The little boat was very old. It leaked badly and was no longer reparable. It lay where it had been abandoned, on a desolate stretch of beach amongst a litter of dried seaweed, rubbish, clods of tar and drift wood.
The seagulls that sometimes came to peck at the dry sea-moss on its hull, or to perch on its sides, were no company at all for they never showed any respect.
No one knew to whom the little boat had once belonged, or from where it had come. There had been many different owners, and each one had cared for the little boat, repainting it and giving it a new name. In those days it had a mast, two beige sails and a rudder. It had travelled quite far, and had weathered quite a few storms.
Now the little boat leaned slightly on one side, and seemed to reflect on the past. It had more than enough time for this. It would sigh and groan in the wind, or when strong tides sometimes sent little comforting ripples.
The last of the remaining green paint was bleached almost colourless by the sun. Flakes trembled before they were torn off by the wind. The oaken boards were split and bone dry. The remaining iron cord holds, stays and nails were corroded with rust.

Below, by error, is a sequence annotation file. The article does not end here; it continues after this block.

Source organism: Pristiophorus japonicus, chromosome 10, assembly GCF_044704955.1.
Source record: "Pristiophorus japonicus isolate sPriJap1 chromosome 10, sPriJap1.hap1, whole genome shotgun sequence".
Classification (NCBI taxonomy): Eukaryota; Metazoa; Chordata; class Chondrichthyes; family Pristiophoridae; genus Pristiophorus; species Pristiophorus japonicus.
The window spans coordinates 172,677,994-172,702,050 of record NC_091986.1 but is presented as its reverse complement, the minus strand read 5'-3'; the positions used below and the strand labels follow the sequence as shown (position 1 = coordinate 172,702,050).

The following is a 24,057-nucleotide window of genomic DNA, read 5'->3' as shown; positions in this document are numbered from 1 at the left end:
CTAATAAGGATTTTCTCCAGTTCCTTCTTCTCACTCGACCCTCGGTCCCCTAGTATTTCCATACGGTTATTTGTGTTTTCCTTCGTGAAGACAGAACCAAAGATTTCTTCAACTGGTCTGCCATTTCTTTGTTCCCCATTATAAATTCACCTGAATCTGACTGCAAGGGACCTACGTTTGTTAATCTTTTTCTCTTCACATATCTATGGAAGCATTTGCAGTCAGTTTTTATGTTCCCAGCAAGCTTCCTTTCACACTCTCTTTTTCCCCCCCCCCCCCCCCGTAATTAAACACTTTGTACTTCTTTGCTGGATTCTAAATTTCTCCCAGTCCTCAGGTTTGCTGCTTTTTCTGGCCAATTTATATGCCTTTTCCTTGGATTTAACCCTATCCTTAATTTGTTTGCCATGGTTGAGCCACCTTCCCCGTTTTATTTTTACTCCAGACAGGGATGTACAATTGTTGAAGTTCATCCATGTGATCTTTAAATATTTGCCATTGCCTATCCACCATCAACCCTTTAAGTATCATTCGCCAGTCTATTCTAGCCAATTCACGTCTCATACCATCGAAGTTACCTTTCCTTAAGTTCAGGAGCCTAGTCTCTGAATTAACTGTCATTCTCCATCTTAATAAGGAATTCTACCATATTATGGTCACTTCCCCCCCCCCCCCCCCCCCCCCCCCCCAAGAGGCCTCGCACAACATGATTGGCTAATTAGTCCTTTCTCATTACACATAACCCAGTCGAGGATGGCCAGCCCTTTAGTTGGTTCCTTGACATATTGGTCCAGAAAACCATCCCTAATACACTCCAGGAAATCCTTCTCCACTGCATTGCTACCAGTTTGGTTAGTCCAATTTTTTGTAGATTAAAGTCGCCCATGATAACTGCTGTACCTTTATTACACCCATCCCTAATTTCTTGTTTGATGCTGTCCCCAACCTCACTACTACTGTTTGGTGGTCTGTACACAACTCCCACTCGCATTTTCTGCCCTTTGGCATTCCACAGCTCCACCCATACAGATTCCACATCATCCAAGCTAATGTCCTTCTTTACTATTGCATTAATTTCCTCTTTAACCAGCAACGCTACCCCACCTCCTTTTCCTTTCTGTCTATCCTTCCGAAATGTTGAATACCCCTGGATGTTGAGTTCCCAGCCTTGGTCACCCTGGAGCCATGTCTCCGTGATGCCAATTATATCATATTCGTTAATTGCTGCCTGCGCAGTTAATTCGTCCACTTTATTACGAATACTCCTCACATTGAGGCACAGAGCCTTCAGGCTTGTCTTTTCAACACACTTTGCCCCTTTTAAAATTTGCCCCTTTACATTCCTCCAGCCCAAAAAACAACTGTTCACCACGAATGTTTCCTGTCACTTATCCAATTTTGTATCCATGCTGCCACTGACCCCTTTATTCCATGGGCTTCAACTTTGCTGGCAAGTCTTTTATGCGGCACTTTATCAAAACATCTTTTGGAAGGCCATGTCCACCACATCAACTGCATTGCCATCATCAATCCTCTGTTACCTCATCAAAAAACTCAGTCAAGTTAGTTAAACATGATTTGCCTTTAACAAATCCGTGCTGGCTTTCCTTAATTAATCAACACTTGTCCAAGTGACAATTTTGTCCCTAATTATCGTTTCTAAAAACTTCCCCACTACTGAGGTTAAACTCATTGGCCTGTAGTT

One more summer when the families return, would most likely be the last for the little boat. If the children didn't do more damage to it, someone would certainly try to break it up to use the wood to make a beach fire.
The old boat shuddered in the breeze. Such an end would be terrible.
Naturally it yearned for the open sea again. Oblivious as one often is of one's age and condition, it still harboured aspirations of proudly riding the white-capped waves once more.
Its keel was sunk deep down in the sand, and it was still moored with an old hemp rope. It seemed that the little boat couldn't possibly be spared from a most ignoble fate.
Late in the following spring there was a fearful storm. It was so violent that even the seagulls were mute with apprehension. The sea was given free rein. It reclaimed the beaches and washed about the little boat.
The waves seemed delighted to be able to lift it out of its old bed of sand. The old rope gave easily, with a puff of brown dust, whipped away in the wind, and the little boat was soon floating free, far out to sea.
Never had it faced such a storm, and never had it felt in its old heart more worthy of doing so.
When finally fulfilled and exhausted, the little boat could no longer stay afloat, it creaked then gave a last grateful sigh as it sank beneath the waves. They bowed respectfully as it passed. Silently the little boat slowly turned, gliding gently down until it nestled upon the soft green seabed chosen for it. And there it lay amongst the noble remains of fine galleons that had once graced the oceans.
Text and illustration © Mirino (PW). August, 2012